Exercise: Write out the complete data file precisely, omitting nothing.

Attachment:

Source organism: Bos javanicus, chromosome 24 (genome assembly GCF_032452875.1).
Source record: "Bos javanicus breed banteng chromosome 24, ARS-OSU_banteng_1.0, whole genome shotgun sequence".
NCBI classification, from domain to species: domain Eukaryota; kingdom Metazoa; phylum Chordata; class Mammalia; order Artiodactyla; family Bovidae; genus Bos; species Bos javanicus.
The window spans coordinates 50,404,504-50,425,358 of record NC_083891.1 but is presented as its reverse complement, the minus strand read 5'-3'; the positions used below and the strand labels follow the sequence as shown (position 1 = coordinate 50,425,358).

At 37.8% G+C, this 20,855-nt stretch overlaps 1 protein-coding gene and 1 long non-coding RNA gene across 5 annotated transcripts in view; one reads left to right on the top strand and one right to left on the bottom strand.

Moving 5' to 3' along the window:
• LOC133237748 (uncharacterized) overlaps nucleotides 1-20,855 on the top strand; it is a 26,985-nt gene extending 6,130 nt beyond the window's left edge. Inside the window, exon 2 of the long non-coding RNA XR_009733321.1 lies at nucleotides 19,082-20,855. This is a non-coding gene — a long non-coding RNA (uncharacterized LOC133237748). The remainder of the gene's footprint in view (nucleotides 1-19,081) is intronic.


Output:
Source organism: Bos javanicus, chromosome 24 (genome assembly GCF_032452875.1).
Source record: "Bos javanicus breed banteng chromosome 24, ARS-OSU_banteng_1.0, whole genome shotgun sequence".
NCBI classification, from domain to species: domain Eukaryota; kingdom Metazoa; phylum Chordata; class Mammalia; order Artiodactyla; family Bovidae; genus Bos; species Bos javanicus.
The window spans coordinates 50,404,504-50,425,358 of record NC_083891.1 but is presented as its reverse complement, the minus strand read 5'-3'; the positions used below and the strand labels follow the sequence as shown (position 1 = coordinate 50,425,358).

At 37.8% G+C, this 20,855-nt stretch overlaps 1 protein-coding gene and 1 long non-coding RNA gene across 5 annotated transcripts in view; one reads left to right on the top strand and one right to left on the bottom strand.

Moving 5' to 3' along the window:
• LOC133237748 (uncharacterized) overlaps nucleotides 1-20,855 on the top strand; it is a 26,985-nt gene extending 6,130 nt beyond the window's left edge. Inside the window, exon 2 of the long non-coding RNA XR_009733321.1 lies at nucleotides 19,082-20,855. This is a non-coding gene — a long non-coding RNA (uncharacterized LOC133237748). The remainder of the gene's footprint in view (nucleotides 1-19,081) is intronic.